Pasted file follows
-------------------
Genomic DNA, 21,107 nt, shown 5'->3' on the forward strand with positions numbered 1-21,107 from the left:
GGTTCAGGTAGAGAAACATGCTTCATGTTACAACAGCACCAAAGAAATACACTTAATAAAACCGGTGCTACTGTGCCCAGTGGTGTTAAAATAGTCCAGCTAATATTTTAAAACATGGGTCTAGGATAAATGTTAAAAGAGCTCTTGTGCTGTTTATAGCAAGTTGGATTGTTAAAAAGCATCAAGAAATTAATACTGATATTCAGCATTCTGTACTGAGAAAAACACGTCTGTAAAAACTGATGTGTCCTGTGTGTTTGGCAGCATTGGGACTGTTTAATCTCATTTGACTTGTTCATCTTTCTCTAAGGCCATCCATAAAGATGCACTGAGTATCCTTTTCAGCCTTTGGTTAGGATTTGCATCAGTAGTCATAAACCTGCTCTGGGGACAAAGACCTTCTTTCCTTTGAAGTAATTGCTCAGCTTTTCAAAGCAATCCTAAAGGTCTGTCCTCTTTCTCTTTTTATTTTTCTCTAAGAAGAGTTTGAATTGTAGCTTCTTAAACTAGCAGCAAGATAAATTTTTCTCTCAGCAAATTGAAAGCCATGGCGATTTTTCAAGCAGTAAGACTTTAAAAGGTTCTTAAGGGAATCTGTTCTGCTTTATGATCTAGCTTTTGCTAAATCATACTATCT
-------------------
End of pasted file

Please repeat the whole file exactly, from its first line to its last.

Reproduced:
Genomic DNA, 21,107 nt, shown 5'->3' on the forward strand with positions numbered 1-21,107 from the left:
GGTTCAGGTAGAGAAACATGCTTCATGTTACAACAGCACCAAAGAAATACACTTAATAAAACCGGTGCTACTGTGCCCAGTGGTGTTAAAATAGTCCAGCTAATATTTTAAAACATGGGTCTAGGATAAATGTTAAAAGAGCTCTTGTGCTGTTTATAGCAAGTTGGATTGTTAAAAAGCATCAAGAAATTAATACTGATATTCAGCATTCTGTACTGAGAAAAACACGTCTGTAAAAACTGATGTGTCCTGTGTGTTTGGCAGCATTGGGACTGTTTAATCTCATTTGACTTGTTCATCTTTCTCTAAGGCCATCCATAAAGATGCACTGAGTATCCTTTTCAGCCTTTGGTTAGGATTTGCATCAGTAGTCATAAACCTGCTCTGGGGACAAAGACCTTCTTTCCTTTGAAGTAATTGCTCAGCTTTTCAAAGCAATCCTAAAGGTCTGTCCTCTTTCTCTTTTTATTTTTCTCTAAGAAGAGTTTGAATTGTAGCTTCTTAAACTAGCAGCAAGATAAATTTTTCTCTCAGCAAATTGAAAGCCATGGCGATTTTTCAAGCAGTAAGACTTTAAAAGGTTCTTAAGGGAATCTGTTCTGCTTTATGATCTAGCTTTTGCTAAATCATACTATCT